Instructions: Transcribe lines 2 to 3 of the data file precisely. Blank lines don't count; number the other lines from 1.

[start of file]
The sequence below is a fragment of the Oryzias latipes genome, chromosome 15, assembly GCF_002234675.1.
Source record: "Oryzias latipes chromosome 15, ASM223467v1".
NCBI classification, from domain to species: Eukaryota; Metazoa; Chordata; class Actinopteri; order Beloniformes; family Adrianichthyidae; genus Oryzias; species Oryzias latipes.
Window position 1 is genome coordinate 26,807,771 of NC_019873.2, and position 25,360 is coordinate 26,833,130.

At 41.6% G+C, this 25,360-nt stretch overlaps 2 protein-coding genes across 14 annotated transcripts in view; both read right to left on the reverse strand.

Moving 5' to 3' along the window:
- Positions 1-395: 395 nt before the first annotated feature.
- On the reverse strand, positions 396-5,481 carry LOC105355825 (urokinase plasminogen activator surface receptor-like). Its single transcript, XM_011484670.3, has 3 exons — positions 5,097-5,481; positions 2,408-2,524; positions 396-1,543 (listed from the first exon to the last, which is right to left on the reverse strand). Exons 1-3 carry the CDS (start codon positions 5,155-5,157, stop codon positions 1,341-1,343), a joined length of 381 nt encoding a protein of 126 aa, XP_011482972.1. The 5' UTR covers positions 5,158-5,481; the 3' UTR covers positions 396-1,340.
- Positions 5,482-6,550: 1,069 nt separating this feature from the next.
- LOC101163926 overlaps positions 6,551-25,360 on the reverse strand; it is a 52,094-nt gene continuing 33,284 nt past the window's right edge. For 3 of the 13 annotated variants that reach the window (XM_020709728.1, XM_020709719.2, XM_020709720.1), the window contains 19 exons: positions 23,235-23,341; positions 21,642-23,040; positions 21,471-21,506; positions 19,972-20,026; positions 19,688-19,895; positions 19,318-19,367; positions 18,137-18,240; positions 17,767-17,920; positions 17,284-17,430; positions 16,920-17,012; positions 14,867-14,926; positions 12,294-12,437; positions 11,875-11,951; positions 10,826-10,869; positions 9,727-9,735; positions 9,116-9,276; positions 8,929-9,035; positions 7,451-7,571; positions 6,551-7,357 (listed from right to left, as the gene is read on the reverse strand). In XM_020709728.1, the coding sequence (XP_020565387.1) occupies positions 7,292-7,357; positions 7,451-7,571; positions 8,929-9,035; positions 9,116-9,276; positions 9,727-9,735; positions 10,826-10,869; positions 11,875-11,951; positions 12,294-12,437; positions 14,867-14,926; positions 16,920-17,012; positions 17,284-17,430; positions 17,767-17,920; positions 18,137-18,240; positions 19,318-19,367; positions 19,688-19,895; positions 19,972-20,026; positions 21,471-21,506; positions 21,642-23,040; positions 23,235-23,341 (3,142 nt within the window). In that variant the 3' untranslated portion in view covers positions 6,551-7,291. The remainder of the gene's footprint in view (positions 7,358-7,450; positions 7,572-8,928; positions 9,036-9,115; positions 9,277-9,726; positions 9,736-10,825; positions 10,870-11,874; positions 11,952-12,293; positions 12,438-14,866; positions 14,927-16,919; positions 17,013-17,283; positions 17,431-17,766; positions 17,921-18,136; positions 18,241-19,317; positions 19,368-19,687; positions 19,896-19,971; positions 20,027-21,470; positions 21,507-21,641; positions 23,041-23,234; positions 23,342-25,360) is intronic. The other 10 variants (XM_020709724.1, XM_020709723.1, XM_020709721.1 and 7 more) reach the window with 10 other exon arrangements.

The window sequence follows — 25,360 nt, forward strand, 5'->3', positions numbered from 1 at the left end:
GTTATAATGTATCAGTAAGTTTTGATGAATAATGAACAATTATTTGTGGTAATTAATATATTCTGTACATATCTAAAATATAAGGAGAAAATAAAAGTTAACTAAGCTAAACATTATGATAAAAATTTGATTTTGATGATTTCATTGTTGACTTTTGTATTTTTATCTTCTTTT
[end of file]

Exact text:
Source record: "Oryzias latipes chromosome 15, ASM223467v1".
NCBI classification, from domain to species: Eukaryota; Metazoa; Chordata; class Actinopteri; order Beloniformes; family Adrianichthyidae; genus Oryzias; species Oryzias latipes.